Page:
22 episodes later and we’re saying goodbye to this year’s most tentacled teacher.
Euri’s Final Thoughts
I don’t think there were that many people who had high expectations for Assassination Classroom before it began airing, but based on the few chapters of the manga I’d read beforehand, I was at least cautiously optimistic. The need for another great shounen show after the terrific Hunter x Hunter has never been more apparent than in the nine months since it ended.
AssClass certainly has an interesting premise; Koro-sensei, the ‘final boss’ if you like, is literally teaching assassination techniques to the students who are tasked with killing him. While Nagisa can be seen as the lead protagonist, each of the students and teachers get their fair share in the limelight. This isn’t one person’s quest to kill an alien that threatens the planet, it’s a team effort. Koro-sensei is also a genuinely nice person, which raises questions about his continuing threat to destroy Earth if he isn’t assassinated within a year. A threat which only seems to be backed up by the fact that he blasted a hole in the moon shortly before issuing it.
Koro-sensei is by far the most interesting character in the show, which kind of goes without saying given that he’s an alien octopus with odd abilities and the power of mach-20 flight. His backstory is constantly hinted at, and it seems like he was once human and was caught up in a strange experiment. This is just speculation on my part, but if true, it opens up a lot of questions about his motivations and insistence that he teaches the 3-E class at Kunugigaoka Junior High School, which is famously neglected in favour of scaring the other students into performing well in their studies.
So all things considered, I don’t have any problems whatsoever with the premise, but early on into the season it became apparent that the episodes were following a distinct pattern. We’d see AssClass rotating through students, focusing half of an episode on what problem they have (they always have a problem) and how Koro-sensei helps them to overcome it. This is fine at surface level, but it meant we were seeing a lot of the same old school-anime tropes while the mach-20 alien teacher gets pushed to the wayside. Admittedly it would be tough to balance the two; the show needed to show Koro-sensei was more of a human than any of the teachers at the school, but also make that interesting to watch. The result is… fine. Nothing special, nothing offensively bad. Boring may be a little harsh, but it was teetering on a fine line, that’s for sure.
AssClass did do a number of things to spice episodes up, and these came mostly in the form of ‘new hires’. We had assassins show up as full time teachers, more in an attempt to kill Koro-sensei than to teach the kids, but they each have their own quirks that make them somewhat capable of teaching the students. Each introduction also followed a formula, too, where we get an episode of failing to kill Koro-sensei, followed by multiple episode of ‘just being around’. Bitch-sensei (yes, that’s what they call her) is a femme-fatale with an intriguing back story that is relegated to ridicule and pervy jokes from the rest of the class, and there’s a lot more we could be seeing from her. Karasuma is an interesting teacher, but the alarm bells have been ringing since they made an episode about how he actually doesn’t do anything human around the kids. The most interesting addition was in the form of a new student. Ritsu is a Norwegian death-computer with the sole purpose of learning how to kill Koro-sensei, and fully embraces the absurdity that this show should have been flaunting from the get go.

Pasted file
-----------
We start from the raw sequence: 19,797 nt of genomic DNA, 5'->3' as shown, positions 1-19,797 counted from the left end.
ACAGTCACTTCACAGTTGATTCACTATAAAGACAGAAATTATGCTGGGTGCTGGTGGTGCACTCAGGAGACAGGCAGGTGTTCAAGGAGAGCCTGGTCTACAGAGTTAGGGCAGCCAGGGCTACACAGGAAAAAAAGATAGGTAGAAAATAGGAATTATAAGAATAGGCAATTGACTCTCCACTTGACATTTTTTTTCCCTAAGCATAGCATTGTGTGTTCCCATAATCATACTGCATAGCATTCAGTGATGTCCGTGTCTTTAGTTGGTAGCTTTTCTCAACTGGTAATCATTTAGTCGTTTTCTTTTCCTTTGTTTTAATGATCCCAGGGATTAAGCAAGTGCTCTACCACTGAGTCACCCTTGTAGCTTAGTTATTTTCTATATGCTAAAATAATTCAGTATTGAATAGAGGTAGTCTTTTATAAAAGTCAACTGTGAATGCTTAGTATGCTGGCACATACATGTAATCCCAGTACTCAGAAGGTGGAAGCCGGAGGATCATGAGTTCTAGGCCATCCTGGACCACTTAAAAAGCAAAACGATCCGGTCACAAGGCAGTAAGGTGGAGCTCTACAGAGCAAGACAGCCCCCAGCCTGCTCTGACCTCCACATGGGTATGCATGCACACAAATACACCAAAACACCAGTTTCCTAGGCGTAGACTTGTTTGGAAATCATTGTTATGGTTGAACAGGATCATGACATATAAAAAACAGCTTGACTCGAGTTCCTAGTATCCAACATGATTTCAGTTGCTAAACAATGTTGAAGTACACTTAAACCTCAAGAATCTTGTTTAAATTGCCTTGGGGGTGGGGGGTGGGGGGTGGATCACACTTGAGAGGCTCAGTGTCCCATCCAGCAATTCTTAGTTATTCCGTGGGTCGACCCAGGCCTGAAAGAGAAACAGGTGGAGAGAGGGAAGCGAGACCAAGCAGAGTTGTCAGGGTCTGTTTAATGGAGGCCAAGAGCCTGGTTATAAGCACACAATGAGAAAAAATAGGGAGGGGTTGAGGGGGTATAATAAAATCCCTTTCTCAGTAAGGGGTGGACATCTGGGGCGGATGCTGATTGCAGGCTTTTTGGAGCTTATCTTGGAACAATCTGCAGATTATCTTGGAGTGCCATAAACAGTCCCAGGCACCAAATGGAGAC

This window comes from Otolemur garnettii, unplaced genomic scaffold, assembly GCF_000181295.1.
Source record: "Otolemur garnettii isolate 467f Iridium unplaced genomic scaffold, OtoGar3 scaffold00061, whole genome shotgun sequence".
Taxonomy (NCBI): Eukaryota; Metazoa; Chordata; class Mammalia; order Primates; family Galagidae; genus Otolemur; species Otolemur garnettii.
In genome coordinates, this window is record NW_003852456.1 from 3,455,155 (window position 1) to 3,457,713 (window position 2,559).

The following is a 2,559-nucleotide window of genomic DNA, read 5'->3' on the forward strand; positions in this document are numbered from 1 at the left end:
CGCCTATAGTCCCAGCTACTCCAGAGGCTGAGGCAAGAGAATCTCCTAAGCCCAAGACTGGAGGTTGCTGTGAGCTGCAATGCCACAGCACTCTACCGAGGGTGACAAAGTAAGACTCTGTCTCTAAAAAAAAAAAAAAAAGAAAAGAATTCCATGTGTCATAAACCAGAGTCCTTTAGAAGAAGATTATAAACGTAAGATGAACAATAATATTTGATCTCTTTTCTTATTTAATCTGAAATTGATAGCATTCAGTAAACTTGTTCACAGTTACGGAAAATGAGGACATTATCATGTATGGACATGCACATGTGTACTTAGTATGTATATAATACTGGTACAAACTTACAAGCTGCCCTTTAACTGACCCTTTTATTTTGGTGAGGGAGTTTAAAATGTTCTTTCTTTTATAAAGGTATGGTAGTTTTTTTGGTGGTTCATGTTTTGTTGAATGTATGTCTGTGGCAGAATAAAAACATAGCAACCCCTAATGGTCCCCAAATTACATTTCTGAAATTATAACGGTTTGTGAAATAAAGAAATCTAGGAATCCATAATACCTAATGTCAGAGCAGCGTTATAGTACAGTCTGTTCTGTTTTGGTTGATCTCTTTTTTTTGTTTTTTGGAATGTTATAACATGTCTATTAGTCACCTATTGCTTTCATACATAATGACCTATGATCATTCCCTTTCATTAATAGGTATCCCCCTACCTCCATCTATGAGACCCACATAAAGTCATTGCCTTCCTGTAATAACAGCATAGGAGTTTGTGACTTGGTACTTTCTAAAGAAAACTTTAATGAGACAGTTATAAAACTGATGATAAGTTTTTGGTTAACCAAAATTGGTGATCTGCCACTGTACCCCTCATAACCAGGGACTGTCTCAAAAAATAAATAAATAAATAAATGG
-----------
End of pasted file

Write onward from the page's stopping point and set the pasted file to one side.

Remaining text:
The latter half of the series is where it truly picks up, and the final arc was incredibly exciting to watch. Seeing the goofy teacher reduced to an observer while the equally-goofy kids are put in a life-or-death situation with actual assassins and actual weapons turned out to be a fantastic way of yanking the rug from under our feet. It threw expectations out of the window and showed us that yes, this is still a completely absurd situation, but it’s also capable of introducing danger. These kids don’t have super powers, can’t be revived from the dead and are facing up against actual killers who couldn’t care less that they are children, and the super-powered alien teacher can’t do a thing to intervene. I feel like the ending of the arc was a little disappointing based on a few revelations made at the end, but even so, it didn’t stop the final episodes being highly anticipated and incredibly fun.
A second season has already been confirmed, and if you’d asked me mid-way through this show whether I’d be watching it, I’d have definitely said no. Honestly, this show turned it around right at the end, so I’m eager to discover whether or not we see similar dire situations in and amongst Koro-sensei’s fooling around. The problem with having a near-indestructible alien as the target of an assassination is that you already know full well that there’s no way it will succeed, making it extremely difficult to build any kind of tension. The last arc of AssClass has convinced me that there are things that can be done to avoid this, so I look forward to seeing whether or not they pull it off in the second season.